Invited to speak at the launch of the International Meeting of the Institute of Conflict Transformation and Social Justice at Queens University Belfast in October last year, I gave my paper the title ‘Remembering, Forgiving and Forgetting’, to which I added on the night a fourth concept, ‘Imagining’ – for it is in imagining a future released from the burdens of distorted past memories or seemingly insurmountable present difficulties, that the energy is found for constructing what might be an empowering ethics of memory.  What I spoke of was not any utopian escape, but rather a conscious personal and collective strategy for living.

While a terrible and heinous act cannot, and should not, for the most moral of reasons, be dissolved or forgotten, it is only through an act of imagination and creativity that we can prevent that tragic memory from colonising the future.  The immense space left behind by the loss of Tim Parry and Jonathan Ball has been used to build a place of healing and reconciliation – that is an achievement from which we can all draw inspiration.

This Peace Centre reminds us of the good that can come from transactions and consequences of great tragedy, and of all that can be achieved when we remember ethically, in ways that have the potential to release us from bitterness, revenge or denunciation and allow us to move forward and achieve new beginnings.

In moving forward we must, of course, have the courage to acknowledge, interrogate and respond to the root causes of the destructive prejudice and bitterness that drives so many acts of atrocity and violence.  That immensely complex task entails seeking to understand and address the motivations of those people who are drawn to extremism and political violence, including those who have embarked on such a course from becoming disaffected or disenfranchised, who are unable to imagine alternatives to the ideas and practices that govern their present circumstances.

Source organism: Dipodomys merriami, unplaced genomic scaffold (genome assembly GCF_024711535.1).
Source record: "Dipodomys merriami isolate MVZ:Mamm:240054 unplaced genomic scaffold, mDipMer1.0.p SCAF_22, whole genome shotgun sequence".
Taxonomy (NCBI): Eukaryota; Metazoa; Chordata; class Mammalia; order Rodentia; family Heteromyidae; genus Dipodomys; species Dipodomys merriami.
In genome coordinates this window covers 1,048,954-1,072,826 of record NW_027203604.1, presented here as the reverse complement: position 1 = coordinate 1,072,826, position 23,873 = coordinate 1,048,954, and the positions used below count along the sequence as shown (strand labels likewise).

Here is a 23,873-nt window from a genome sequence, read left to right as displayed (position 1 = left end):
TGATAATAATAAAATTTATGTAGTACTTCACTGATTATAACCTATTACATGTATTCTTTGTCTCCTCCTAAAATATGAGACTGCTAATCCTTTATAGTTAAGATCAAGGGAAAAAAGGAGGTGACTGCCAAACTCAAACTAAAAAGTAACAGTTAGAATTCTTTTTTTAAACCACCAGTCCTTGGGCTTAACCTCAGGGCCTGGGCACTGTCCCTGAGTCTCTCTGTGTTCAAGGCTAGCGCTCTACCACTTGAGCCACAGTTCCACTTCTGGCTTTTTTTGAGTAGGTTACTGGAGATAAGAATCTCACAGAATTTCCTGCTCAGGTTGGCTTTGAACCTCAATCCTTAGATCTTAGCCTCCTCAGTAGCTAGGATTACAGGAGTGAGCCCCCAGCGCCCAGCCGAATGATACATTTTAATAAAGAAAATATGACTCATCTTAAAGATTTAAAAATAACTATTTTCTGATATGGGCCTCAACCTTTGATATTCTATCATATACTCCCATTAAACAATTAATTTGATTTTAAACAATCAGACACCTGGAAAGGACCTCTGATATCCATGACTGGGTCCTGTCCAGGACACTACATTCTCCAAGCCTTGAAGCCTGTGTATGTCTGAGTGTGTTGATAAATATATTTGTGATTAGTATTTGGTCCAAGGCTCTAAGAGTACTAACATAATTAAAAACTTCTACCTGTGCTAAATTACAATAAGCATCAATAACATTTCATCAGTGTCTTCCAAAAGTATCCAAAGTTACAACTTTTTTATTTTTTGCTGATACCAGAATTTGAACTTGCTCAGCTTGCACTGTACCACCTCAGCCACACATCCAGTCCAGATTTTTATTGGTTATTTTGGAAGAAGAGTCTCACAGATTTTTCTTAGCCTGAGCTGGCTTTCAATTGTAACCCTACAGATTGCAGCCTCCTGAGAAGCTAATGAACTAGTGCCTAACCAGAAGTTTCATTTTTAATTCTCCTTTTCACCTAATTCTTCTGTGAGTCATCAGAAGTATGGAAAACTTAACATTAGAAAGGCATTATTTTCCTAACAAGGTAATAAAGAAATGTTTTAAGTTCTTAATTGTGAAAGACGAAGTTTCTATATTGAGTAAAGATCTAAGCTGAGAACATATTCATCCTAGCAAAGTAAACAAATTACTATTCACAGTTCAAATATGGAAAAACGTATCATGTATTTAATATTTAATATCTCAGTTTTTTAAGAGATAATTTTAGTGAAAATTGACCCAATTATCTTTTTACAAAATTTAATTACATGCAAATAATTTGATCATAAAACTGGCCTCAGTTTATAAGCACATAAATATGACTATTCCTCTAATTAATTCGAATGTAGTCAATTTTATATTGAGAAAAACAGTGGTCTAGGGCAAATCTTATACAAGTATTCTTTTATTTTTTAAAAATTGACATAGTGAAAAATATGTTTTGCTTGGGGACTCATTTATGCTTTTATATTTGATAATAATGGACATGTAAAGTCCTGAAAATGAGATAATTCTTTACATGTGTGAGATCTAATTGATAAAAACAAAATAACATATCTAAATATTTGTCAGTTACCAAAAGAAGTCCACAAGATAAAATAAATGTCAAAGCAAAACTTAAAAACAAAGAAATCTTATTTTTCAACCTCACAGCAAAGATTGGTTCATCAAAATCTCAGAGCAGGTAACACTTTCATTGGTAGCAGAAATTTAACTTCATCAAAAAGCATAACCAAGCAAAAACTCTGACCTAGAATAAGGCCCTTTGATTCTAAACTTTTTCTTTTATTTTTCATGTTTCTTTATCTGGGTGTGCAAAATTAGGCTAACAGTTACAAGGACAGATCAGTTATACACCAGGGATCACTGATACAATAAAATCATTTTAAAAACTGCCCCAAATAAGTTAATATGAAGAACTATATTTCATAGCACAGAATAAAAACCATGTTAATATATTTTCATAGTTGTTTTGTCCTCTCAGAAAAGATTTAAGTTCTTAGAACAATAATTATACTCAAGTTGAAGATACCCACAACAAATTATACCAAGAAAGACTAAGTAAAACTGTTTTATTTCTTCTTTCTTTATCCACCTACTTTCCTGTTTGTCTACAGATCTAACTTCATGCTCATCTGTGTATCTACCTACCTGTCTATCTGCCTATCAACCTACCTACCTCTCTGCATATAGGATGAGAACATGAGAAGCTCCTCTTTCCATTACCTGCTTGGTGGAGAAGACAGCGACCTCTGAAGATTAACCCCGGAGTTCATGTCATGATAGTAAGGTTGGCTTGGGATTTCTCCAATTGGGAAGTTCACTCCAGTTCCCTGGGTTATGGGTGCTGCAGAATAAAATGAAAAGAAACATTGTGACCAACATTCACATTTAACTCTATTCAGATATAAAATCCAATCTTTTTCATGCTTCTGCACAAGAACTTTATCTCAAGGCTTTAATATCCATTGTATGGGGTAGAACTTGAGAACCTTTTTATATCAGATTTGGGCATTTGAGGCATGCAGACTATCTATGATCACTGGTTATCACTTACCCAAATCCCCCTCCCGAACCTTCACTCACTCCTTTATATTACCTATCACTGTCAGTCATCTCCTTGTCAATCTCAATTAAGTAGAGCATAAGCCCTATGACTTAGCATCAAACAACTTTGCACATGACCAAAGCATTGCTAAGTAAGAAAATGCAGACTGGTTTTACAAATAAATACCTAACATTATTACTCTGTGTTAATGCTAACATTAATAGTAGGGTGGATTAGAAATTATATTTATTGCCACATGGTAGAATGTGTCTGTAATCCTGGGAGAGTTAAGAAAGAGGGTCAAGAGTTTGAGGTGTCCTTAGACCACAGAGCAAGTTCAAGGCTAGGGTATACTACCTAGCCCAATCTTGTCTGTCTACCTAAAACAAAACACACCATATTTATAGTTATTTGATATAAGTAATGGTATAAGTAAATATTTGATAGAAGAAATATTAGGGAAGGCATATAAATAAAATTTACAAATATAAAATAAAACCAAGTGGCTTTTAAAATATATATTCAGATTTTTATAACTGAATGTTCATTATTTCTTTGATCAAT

Radicalisation of young people is rapidly becoming one of the most significant threats in a global society, as those who are socially isolated are increasingly invited to turn to extremism as they seek, or have suggested to them, a purpose, a role and an identity. 

We know that those who are disenfranchised economically are vulnerable to the predations of the sponsors of extremism, and who can be seduced into becoming involved in lives of conflict or urged to engage in destructive forms of extremism, be they of a religious or xenophobic type. It is the most vulnerable social groups that bear this additional cost of social inequalities, inequalities the presence of which have led to the emergence of an underclass who feel deprived of a voice and a role in those societies. 

For all of us who are committed to the ideals of freedom, tolerance and peace, it is essential that we engage with those excluded individuals who may be drawn towards extremism and radicalisation. We must give leadership in identifying and tackling the social conditions in which extremism can take root.  Tackling issues such as youth unemployment, inadequate social infrastructure, and limited opportunity for participation are important in this regard, as is a critically aware engagement with belief systems and ideologies, an engagement that eschews any imposition of claims of certainty, or fear or exclusion of “the other”.